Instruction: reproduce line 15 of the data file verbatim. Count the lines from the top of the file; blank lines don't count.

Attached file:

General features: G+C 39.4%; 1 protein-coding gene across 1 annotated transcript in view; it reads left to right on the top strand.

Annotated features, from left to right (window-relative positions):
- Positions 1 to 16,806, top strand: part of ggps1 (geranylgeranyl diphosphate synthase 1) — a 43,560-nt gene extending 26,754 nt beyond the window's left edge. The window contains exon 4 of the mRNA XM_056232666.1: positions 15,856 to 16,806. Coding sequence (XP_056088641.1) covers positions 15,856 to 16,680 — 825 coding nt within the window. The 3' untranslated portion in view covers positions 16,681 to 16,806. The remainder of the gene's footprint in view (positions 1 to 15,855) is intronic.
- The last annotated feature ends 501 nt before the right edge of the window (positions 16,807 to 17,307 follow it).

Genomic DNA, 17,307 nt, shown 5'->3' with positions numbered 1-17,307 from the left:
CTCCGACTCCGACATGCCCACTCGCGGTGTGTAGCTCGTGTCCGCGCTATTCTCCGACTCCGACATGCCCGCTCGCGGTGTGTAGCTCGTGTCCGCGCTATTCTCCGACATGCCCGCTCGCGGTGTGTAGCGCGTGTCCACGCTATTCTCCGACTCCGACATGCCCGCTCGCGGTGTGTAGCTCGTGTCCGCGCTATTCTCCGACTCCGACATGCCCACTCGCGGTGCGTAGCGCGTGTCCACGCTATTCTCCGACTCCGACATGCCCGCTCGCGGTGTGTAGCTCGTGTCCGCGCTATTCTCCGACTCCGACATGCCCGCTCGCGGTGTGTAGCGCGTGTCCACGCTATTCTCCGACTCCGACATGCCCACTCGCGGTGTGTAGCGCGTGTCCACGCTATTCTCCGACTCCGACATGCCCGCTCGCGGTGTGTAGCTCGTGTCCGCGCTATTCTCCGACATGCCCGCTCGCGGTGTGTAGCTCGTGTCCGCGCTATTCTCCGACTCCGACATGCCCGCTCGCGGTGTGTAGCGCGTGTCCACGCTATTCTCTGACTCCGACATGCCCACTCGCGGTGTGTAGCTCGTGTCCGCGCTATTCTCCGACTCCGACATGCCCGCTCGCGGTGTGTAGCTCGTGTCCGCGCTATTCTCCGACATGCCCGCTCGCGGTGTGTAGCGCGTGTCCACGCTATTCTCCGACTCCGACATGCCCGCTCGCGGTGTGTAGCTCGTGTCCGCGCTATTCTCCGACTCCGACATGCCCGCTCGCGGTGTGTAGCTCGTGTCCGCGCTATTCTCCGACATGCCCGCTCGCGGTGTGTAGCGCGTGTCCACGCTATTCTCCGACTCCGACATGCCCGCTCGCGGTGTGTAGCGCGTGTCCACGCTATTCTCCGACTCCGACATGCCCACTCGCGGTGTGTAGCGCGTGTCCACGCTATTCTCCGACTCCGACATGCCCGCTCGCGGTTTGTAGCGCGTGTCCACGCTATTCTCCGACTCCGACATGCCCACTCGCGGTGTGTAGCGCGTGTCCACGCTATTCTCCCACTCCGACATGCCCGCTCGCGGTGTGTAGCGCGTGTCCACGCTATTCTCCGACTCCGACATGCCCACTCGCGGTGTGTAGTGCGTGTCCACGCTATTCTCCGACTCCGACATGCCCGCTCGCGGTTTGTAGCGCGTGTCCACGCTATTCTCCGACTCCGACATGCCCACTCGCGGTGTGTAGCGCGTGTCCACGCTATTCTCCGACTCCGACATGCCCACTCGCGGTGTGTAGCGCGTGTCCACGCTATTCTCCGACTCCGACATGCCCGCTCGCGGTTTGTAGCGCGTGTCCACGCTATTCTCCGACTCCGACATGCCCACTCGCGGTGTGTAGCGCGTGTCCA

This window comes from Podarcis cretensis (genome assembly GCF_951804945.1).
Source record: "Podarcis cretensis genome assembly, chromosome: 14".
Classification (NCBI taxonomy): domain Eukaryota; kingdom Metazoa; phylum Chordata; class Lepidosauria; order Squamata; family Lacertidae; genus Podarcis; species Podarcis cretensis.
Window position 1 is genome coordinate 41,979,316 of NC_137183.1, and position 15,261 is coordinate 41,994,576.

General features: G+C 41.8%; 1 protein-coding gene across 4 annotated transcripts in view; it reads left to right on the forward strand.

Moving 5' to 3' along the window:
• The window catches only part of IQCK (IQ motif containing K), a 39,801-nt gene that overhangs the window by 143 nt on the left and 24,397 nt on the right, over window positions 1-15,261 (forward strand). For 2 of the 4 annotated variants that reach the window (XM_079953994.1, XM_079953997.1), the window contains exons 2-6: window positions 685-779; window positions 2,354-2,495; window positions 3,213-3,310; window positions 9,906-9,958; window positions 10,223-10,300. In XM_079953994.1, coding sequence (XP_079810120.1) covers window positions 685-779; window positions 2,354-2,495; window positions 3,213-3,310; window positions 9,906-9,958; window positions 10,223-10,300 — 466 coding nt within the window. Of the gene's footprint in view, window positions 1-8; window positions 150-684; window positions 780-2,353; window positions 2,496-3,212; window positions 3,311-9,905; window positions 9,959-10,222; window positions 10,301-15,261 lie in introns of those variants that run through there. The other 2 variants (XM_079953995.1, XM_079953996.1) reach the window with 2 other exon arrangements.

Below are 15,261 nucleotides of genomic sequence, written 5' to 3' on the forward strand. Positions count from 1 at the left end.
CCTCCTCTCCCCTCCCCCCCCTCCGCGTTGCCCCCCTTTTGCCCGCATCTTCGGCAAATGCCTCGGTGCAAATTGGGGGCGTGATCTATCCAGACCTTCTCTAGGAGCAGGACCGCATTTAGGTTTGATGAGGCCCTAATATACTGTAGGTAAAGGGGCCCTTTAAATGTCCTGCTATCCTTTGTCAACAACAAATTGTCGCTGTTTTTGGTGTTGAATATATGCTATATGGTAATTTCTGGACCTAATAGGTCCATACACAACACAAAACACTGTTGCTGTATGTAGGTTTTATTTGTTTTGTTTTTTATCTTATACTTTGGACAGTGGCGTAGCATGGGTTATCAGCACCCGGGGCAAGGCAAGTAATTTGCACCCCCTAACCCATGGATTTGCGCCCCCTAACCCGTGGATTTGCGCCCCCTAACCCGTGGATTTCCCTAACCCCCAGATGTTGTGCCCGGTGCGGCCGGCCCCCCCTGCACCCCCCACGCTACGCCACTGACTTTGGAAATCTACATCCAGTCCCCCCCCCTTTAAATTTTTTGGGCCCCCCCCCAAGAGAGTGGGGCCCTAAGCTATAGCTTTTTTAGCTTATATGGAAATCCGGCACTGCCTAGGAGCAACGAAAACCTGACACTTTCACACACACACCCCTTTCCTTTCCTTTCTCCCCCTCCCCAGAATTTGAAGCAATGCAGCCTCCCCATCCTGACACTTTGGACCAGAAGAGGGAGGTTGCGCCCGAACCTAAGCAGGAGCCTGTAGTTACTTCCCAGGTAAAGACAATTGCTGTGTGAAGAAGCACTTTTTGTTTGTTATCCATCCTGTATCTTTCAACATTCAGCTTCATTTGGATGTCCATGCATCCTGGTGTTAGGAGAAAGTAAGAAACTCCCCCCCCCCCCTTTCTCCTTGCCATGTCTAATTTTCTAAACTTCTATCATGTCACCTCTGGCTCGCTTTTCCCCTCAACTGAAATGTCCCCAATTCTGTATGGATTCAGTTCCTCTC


CCTCCTCTCCCCTCCCCCCCCTCCGCGTTGCCCCCCTTTTGCCCGCATCTTCGGCAAATGCCTCGGTGCAAATTGGGGGCGTGATCTATCCAGACCTTCTCTAGGAGCAGGACCGCATTTAGGTTTGATGAGGCCCTAATATACTGTAGGTAAAGGGGCCCTTTAAATGTCCTGCTATCCTTTGTCAACAACAAATTGTCGCTGTTTTTGGTGTTGAATATATGCTATATGGTAATTTCTGGACCTAATAGGTCCATACACAACACAAAACACTGTTGCTGTATGTAGGTTTTATTTGTTTTGTTTTTTATCTTATACTTTGGACAGTGGCGTAGCATGGGTTATCAGCACCCGGGGCAAGGCAAGTAATTTGCACCCCCTAACCCATGGATTTGCGCCCCCTAACCCGTGGATTTGCGCCCCCTAACCCGTGGATTTCCCTAACCCCCAGATGTTGTGCCCGGTGCGGCCGGCCCCCCCTGCACCCCCCACGCTACGCCACTGACTTTGGAAATCTACATCCAGTCCCCCCCCCTTTAAATTTTTTGGGCCCCCCCCCAAGAGAGTGGGGCCCTAAGCTATAGCTTTTTTAGCTTATATGGAAATCCGGCACTGCCTAGGAGCAACGAAAACCTGACACTTTCACACACACACCCCTTTCCTTTCCTTTCTCCCCCTCCCCAGAATTTGAAGCAATGCAGCCTCCCCATCCTGACACTTTGGACCAGAAGAGGGAGGTTGCGCCCGAACCTAAGCAGGAGCCTGTAGTTACTTCCCAGGTAAAGACAATTGCTGTGTGAAGAAGCACTTTTTGTTTGTTATCCATCCTGTATCTTTCAACATTCAGCTTCATTTGGATGTCCATGCATCCTGGTGTTAGGAGAAAGTAAGAAACTCCCCCCCCCCCCTTTCTCCTTGCCATGTCTAATTTTCTAAACTTCTATCATGTCACCTCTGGCTCGCTTTTCCCCTCAACTGAAATGTCCCCAATTCTGTATGGATTCAGTTCCTCTC